Kirsten Le Harivel’s Shelter is a debut collection of poems in both prose and verse that pay devoted attention to the places — Glasgow, Oakautere, Ahmedabad, Wellington — and the people, both mildly acquainted and beloved, beginning in a speaker’s migratory childhood and following her through a roving adulthood.
Le Harivel proves herself throughout this collection as a quiet master of the prose poem. I was surprised, spurred on, by the first of them, titled ‘From one migrant to another’. It is built of condensed, assonant sentences that cling to and push away from one another: ‘You must see the gleam. We have heat. We have flowers. Let us make our merit.’ I was delighted to discover, as I read on, that Shelter is nearly halfway made up of these prose pieces. Each offers much to indulge in. ‘Returning to India for a wedding’ wields the logic of the sentence to increase the surprise of a fresh observation: ‘I knew where I was headed, but not if we were on the right road.’ And ‘Flashpoint’ betrays the speaker’s shifting dialect alongside her resistance to it; when describing a corner store in Scotland, she says: ‘I call it a dairy because I have lived here too long.’
Some of Shelter’s shorter poems lack the turbulence and depth of the collection’s more substantial pieces, and, in my first encounters with them, had the tendency to leave me feeling not quite full. They read as lists of description, often visually vivid while rhythmically slack. But, though they sometimes lack intensity as stand-alone pieces, they offer something vital to the journey of the collection. Le Harivel uses these briefer moments, micro-catalogues of the natural world, to bolster the broader chapters of the life, the locations attended to, in Shelter. And certainly, what these briefer pieces do record is freshly observed and excitingly verbed: ‘he dresses her in suds’ in ‘A daily task’; and in ‘Prey’, ‘She stands at the edge of the water, darkening her jeans.’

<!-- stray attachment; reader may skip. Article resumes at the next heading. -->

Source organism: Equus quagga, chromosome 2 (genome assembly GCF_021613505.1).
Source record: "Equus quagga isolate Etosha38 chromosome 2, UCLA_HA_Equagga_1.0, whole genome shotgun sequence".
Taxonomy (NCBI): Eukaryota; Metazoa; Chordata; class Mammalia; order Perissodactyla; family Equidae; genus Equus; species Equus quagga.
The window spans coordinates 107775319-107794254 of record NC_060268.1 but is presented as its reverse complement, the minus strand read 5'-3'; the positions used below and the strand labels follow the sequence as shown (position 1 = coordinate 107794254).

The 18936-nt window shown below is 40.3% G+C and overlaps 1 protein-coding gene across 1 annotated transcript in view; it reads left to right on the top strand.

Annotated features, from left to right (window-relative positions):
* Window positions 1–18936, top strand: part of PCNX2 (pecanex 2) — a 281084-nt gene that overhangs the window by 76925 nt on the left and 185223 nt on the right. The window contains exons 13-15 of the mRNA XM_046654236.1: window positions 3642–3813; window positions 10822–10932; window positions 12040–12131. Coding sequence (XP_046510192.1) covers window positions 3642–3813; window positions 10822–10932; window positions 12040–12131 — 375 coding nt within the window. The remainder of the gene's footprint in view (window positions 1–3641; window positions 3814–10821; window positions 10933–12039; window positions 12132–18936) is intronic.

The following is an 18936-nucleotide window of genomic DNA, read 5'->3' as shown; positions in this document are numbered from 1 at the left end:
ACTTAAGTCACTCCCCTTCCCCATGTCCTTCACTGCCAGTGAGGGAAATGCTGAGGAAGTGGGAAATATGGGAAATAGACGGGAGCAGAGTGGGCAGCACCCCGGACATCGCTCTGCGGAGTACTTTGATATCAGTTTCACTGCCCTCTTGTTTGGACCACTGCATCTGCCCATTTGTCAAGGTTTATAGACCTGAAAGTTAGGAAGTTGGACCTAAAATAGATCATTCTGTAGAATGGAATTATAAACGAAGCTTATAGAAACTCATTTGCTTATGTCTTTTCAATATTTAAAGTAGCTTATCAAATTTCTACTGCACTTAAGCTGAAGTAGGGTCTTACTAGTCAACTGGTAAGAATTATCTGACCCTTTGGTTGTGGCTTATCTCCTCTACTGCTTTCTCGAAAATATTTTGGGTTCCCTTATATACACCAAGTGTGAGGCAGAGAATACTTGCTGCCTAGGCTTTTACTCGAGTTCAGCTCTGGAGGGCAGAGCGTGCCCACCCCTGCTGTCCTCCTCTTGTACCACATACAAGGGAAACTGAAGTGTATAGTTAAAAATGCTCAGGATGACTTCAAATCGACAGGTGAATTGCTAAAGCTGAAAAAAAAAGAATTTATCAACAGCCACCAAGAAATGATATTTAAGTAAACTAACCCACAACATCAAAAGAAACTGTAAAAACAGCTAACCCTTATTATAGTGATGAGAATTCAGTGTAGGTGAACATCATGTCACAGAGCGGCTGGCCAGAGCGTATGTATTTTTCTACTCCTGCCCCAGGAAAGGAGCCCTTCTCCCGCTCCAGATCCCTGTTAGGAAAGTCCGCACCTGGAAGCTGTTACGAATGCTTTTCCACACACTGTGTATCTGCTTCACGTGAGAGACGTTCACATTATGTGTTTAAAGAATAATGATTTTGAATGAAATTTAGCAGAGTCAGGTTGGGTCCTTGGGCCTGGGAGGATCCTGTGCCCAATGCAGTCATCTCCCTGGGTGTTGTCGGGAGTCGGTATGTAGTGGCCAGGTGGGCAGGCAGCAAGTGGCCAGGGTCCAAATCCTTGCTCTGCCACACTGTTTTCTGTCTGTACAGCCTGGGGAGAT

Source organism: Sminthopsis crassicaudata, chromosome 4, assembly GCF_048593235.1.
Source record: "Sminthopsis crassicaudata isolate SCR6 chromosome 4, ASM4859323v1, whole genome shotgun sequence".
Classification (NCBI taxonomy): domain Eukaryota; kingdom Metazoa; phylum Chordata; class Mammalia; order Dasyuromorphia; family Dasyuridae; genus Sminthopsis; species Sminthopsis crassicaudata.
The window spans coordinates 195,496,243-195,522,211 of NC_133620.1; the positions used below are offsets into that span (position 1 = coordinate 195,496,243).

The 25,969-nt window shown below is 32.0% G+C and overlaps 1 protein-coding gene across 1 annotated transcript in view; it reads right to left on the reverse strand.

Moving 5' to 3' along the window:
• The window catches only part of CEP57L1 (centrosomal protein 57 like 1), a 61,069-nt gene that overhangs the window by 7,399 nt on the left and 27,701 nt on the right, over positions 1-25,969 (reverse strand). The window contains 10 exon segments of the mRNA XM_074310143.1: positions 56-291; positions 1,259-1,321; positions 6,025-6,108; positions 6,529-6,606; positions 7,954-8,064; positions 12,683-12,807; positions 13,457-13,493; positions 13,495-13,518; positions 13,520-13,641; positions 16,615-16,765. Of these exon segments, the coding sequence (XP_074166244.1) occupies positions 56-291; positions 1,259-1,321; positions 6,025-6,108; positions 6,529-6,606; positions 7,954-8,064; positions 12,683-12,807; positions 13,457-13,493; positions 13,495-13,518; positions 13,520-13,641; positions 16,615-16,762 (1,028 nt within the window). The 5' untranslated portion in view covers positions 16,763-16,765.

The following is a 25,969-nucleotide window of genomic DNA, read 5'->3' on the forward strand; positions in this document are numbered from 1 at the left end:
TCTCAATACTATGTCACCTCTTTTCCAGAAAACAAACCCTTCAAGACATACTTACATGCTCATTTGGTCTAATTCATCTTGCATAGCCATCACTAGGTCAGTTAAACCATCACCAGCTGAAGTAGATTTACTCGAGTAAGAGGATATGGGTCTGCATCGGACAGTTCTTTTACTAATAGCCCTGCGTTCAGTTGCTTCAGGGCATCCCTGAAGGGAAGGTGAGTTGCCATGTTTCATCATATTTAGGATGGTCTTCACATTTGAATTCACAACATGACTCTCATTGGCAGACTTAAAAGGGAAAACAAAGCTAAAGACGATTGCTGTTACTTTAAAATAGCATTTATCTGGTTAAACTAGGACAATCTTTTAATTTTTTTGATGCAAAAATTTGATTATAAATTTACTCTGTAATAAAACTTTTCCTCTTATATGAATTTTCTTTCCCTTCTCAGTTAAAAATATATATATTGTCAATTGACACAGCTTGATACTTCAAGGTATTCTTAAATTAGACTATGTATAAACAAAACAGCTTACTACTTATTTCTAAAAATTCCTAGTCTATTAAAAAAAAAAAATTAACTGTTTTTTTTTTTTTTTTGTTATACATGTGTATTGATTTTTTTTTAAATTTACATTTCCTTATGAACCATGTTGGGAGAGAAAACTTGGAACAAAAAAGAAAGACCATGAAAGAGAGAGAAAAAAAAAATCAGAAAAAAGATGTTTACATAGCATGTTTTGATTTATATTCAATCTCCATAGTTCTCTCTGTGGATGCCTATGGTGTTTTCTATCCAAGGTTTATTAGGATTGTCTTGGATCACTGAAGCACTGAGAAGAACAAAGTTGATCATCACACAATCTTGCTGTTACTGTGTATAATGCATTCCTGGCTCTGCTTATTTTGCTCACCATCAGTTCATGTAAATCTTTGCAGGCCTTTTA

When Le Harivel’s rhythm is driven by syntax instead of line break, there’s a generosity of both observation and reflection, and it’s where I so often felt the magic of the poetry working best. These pieces are patient but not stilted, and turn Shelter into more than a clean window onto several beautiful, separate scenes. Poet Li-Young Lee is often quoted as saying, ‘Syntax is identity’, and this is demonstrated in Le Harivel’s work, wedding detail with the movement of a mind, making some sense of what it means to be both home and away from home at once. And, in rare moments like ‘You are an elegant thing’, the heart of the speaker bursts through in blocks of unpunctuated text that marry the poet’s micro-cataloguing approach with an unrelenting urgency:
an elongated calf muscle an oyster in its shell a slice of sashimi a mouse sleeping in a
walnut a bed draped in a mosquito net a sheet of oxidized iron sunlight on dust motes a
cross-section of a whelk the oily sheen of a starling the cut in a kite-flying fight a house
tucked into its surroundings the curlicue of a letter the mouth-feel of amore dunes against
the fading light
Where Le Harivel’s work skews towards transparency, the poems that make up Bryan Walpert’s fourth collection, Brass Band to Follow, are relentlessly, bouncily self-aware. Walpert begins his first poem, ‘Begin with’, as he means to go on: chatty, breathless, bold as a trumpet solo: